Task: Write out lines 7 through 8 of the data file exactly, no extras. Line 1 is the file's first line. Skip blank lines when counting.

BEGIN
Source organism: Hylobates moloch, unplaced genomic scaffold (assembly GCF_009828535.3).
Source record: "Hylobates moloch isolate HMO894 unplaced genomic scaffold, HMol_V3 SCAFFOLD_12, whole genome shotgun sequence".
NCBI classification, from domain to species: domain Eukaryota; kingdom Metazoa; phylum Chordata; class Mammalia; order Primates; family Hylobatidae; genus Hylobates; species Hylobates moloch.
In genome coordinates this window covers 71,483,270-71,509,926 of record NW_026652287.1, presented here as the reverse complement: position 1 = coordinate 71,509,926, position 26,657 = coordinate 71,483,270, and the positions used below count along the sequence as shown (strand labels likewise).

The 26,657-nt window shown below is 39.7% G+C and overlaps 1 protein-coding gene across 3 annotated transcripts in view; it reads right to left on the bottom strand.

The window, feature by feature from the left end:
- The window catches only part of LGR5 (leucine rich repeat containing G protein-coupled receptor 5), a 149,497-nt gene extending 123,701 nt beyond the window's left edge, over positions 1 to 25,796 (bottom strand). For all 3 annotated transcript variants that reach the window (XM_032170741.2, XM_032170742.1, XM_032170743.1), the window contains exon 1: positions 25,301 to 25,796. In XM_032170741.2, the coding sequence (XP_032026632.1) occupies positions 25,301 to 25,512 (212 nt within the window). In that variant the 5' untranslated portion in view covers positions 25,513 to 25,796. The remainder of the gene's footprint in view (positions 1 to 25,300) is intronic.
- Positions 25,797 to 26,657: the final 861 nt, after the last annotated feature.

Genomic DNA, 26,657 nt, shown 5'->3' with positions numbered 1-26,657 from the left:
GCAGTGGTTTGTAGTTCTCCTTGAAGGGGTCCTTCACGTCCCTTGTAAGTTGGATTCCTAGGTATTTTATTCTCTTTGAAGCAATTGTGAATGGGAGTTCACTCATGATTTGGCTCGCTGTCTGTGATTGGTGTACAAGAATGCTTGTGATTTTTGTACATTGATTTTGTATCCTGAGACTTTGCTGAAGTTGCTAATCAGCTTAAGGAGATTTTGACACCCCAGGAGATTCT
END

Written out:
- The window catches only part of LGR5 (leucine rich repeat containing G protein-coupled receptor 5), a 149,497-nt gene extending 123,701 nt beyond the window's left edge, over positions 1 to 25,796 (bottom strand). For all 3 annotated transcript variants that reach the window (XM_032170741.2, XM_032170742.1, XM_032170743.1), the window contains exon 1: positions 25,301 to 25,796. In XM_032170741.2, the coding sequence (XP_032026632.1) occupies positions 25,301 to 25,512 (212 nt within the window). In that variant the 5' untranslated portion in view covers positions 25,513 to 25,796. The remainder of the gene's footprint in view (positions 1 to 25,300) is intronic.
- Positions 25,797 to 26,657: the final 861 nt, after the last annotated feature.